Can we engineer plants to use sunlight more efficiently?

Going under the hood. Efforts to increase crop yields never stop. After all: The world needs to be fed! And farmers need to lower their production costs.

Methods usually fall under two headings: 1.) Plant more of the same (on more land), or 2.) Try to make each plant more productive by both reducing pests, and increasing beneficial inputs like soil and other nutrients, water, and light. For example, plants have been crossbred to help them absorb more sunlight. Seems like not much else can be optimized.

“So in the long run, what we can do is just manipulate the genes that are already in the plant and not introduce the genes from another organism.”

Unless you can tinker with how efficiently plants internally turn their incoming energy into growth, fruit and seeds. Kind of like messing with the innards of your car to make it go farther on a single gallon of gas.

An exceptionally informative piece published last week in the Christian Science Monitor reports on efforts to address inefficiencies in the natural world, and it requires thinking about plants almost as if they were part of the manufacturing sector.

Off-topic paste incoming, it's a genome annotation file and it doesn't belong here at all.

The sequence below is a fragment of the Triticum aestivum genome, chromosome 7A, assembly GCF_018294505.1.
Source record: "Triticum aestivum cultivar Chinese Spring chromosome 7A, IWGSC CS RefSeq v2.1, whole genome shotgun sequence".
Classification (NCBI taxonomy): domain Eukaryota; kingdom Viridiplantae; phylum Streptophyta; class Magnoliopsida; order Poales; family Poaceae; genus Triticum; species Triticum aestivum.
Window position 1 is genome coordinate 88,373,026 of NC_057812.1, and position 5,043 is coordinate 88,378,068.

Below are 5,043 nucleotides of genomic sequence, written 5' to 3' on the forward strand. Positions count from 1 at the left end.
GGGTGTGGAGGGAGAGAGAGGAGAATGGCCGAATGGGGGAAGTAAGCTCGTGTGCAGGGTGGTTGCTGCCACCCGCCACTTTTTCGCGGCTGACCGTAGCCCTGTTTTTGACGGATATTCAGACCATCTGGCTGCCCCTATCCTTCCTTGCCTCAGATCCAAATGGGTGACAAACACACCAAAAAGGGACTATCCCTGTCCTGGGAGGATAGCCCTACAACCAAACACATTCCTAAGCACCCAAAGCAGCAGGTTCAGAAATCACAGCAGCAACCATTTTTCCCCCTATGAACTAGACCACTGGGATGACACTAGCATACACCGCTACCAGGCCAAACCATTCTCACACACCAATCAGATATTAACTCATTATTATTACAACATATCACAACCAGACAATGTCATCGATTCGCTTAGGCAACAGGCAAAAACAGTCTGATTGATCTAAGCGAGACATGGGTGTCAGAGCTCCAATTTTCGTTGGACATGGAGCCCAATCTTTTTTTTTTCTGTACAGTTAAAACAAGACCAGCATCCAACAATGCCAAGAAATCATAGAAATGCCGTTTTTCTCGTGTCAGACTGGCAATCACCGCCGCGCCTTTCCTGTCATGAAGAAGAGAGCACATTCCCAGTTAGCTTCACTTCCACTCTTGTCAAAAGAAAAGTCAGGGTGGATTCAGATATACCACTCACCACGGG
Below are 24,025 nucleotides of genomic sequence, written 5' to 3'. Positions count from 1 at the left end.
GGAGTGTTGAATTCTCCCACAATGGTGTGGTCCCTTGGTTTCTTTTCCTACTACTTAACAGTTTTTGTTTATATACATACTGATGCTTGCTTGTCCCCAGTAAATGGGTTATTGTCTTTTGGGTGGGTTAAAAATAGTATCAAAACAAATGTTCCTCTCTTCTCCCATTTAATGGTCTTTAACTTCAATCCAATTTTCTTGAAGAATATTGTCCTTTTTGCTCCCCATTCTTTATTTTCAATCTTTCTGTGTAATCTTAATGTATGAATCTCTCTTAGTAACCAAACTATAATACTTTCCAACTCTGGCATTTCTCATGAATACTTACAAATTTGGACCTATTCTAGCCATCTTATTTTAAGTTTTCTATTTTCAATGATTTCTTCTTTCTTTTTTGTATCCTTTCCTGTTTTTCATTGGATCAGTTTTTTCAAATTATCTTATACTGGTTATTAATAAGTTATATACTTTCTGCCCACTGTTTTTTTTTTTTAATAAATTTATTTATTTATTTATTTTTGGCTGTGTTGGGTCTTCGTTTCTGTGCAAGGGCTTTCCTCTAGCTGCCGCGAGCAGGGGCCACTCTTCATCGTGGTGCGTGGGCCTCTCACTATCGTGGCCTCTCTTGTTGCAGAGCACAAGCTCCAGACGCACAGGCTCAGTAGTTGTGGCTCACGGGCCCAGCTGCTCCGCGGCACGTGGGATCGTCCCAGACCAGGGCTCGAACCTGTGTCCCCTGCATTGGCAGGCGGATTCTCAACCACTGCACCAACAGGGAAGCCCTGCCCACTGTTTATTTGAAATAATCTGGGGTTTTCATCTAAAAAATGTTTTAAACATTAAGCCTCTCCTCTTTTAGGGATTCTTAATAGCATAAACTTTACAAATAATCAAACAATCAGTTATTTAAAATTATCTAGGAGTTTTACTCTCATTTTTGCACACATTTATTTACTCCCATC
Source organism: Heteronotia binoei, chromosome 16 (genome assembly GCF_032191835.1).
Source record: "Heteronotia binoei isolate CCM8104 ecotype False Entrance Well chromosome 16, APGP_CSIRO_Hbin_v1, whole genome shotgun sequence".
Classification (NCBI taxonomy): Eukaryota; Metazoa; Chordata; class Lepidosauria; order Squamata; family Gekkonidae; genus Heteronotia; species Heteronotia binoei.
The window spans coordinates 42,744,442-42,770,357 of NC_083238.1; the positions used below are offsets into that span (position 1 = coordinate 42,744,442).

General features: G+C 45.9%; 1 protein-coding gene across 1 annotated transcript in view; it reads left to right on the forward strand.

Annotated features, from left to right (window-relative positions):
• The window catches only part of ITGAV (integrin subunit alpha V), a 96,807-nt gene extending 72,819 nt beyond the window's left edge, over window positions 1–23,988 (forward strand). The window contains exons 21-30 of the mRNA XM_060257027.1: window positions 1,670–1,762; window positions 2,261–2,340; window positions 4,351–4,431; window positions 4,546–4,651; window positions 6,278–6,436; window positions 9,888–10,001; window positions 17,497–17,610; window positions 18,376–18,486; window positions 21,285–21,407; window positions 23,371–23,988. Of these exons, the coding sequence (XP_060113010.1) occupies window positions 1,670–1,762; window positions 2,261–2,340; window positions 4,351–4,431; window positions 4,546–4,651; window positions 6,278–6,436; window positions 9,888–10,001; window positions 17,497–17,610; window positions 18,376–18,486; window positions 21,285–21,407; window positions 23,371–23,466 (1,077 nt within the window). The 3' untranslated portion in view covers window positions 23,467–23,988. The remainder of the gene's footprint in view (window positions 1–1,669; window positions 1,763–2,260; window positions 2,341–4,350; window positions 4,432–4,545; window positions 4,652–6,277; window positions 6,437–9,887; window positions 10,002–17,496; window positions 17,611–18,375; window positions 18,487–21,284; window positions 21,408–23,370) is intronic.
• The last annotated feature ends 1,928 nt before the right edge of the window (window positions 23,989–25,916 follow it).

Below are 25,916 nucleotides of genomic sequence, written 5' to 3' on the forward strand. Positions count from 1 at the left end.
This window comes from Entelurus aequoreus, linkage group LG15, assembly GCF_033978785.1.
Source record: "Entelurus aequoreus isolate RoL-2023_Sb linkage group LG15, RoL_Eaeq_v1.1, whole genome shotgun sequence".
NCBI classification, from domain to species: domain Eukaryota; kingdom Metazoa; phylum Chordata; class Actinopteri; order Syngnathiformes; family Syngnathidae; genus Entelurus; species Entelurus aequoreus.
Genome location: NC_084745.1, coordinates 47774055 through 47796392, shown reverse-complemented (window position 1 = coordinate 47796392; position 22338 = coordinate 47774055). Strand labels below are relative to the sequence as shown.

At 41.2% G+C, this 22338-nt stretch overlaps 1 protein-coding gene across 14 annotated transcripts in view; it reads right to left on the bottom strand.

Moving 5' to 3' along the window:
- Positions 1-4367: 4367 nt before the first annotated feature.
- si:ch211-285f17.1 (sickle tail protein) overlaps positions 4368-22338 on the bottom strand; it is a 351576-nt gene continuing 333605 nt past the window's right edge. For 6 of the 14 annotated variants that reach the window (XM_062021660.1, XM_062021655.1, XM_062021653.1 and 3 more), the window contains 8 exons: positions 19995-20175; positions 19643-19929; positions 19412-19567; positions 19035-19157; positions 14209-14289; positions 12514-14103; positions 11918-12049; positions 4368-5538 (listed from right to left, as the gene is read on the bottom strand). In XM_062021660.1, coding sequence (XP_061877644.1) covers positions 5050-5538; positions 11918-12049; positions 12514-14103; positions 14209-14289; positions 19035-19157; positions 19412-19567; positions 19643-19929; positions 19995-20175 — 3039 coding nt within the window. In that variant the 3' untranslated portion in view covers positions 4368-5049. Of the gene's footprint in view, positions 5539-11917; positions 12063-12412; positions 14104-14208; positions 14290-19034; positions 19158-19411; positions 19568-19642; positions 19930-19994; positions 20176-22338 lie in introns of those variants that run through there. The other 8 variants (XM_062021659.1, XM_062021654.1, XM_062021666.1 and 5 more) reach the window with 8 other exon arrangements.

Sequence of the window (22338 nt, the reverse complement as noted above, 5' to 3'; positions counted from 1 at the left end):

Botanists have long known that when a plant is in harsh sunlight it quickly shuts down its photosynthesis in order to avoid burn. That’s called “photoprotection.” When normal light conditions return, however, the plant takes a relatively long while to rev its photosynthesis back up. This is not optimal use of your manufacturing assets! What can be done to reduce such “down time”?

Researchers writing in the Journal Science hypothesized that if photosynthesis could recover more quickly, yield could jump by 15 percent or more. They took a strain of tobacco, changed three genes that are involved in its photoprotection, and grew it next to a control crop. The test crop had an increased biomass of 14 to 20 percent.

GMO concerns? Maybe. Here is a comment one of the researchers gave to the Monitor: “In this first proof of concept, we did take the genes of one plant and put them into another plant, but all plants have these three genes.  … So in the long run, what we can do is just manipulate the genes that are already in the plant and not introduce the genes from another organism.”

Next step is to try the technique on staple crops. Excitement is growing.

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Jeffrey Kittay After teaching literature at Yale, Kittay founded and was editor-in-chief of the magazine Lingua Franca: The Review of Academic Life, which the New York Times called “a hip trade journal for the cerebral set.” It won the National Magazine Award for General Excellence. He was subsequently part of the adjunct faculty at the Graduate School of Journalism of Columbia University, and the corporate board of Maine’s Portland Press Herald.

Kittay holds a Ph.D. from NYU and an Honorary Doctor of Humane Letters from Amherst College.